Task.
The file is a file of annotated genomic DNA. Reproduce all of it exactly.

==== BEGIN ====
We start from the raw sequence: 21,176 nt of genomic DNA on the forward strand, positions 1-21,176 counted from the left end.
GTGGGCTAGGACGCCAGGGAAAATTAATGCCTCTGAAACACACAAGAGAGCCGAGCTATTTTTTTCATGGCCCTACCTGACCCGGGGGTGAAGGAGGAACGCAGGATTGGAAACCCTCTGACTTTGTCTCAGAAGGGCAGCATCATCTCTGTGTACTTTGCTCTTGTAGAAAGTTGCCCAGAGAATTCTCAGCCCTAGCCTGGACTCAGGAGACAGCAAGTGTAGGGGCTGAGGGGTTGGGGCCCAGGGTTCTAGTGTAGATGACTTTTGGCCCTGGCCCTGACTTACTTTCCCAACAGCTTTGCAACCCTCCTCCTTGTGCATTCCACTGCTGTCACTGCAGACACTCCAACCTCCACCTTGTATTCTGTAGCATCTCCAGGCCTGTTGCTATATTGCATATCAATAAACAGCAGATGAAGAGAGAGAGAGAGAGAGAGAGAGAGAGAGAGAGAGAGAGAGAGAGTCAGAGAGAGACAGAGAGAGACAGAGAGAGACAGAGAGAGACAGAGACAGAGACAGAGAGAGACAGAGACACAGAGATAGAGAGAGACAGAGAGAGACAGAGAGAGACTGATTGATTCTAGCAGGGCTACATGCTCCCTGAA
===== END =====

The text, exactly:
We start from the raw sequence: 21,176 nt of genomic DNA on the forward strand, positions 1-21,176 counted from the left end.
GTGGGCTAGGACGCCAGGGAAAATTAATGCCTCTGAAACACACAAGAGAGCCGAGCTATTTTTTTCATGGCCCTACCTGACCCGGGGGTGAAGGAGGAACGCAGGATTGGAAACCCTCTGACTTTGTCTCAGAAGGGCAGCATCATCTCTGTGTACTTTGCTCTTGTAGAAAGTTGCCCAGAGAATTCTCAGCCCTAGCCTGGACTCAGGAGACAGCAAGTGTAGGGGCTGAGGGGTTGGGGCCCAGGGTTCTAGTGTAGATGACTTTTGGCCCTGGCCCTGACTTACTTTCCCAACAGCTTTGCAACCCTCCTCCTTGTGCATTCCACTGCTGTCACTGCAGACACTCCAACCTCCACCTTGTATTCTGTAGCATCTCCAGGCCTGTTGCTATATTGCATATCAATAAACAGCAGATGAAGAGAGAGAGAGAGAGAGAGAGAGAGAGAGAGAGAGAGAGAGAGAGTCAGAGAGAGACAGAGAGAGACAGAGAGAGACAGAGAGAGACAGAGACAGAGACAGAGAGAGACAGAGACACAGAGATAGAGAGAGACAGAGAGAGACAGAGAGAGACTGATTGATTCTAGCAGGGCTACATGCTCCCTGAA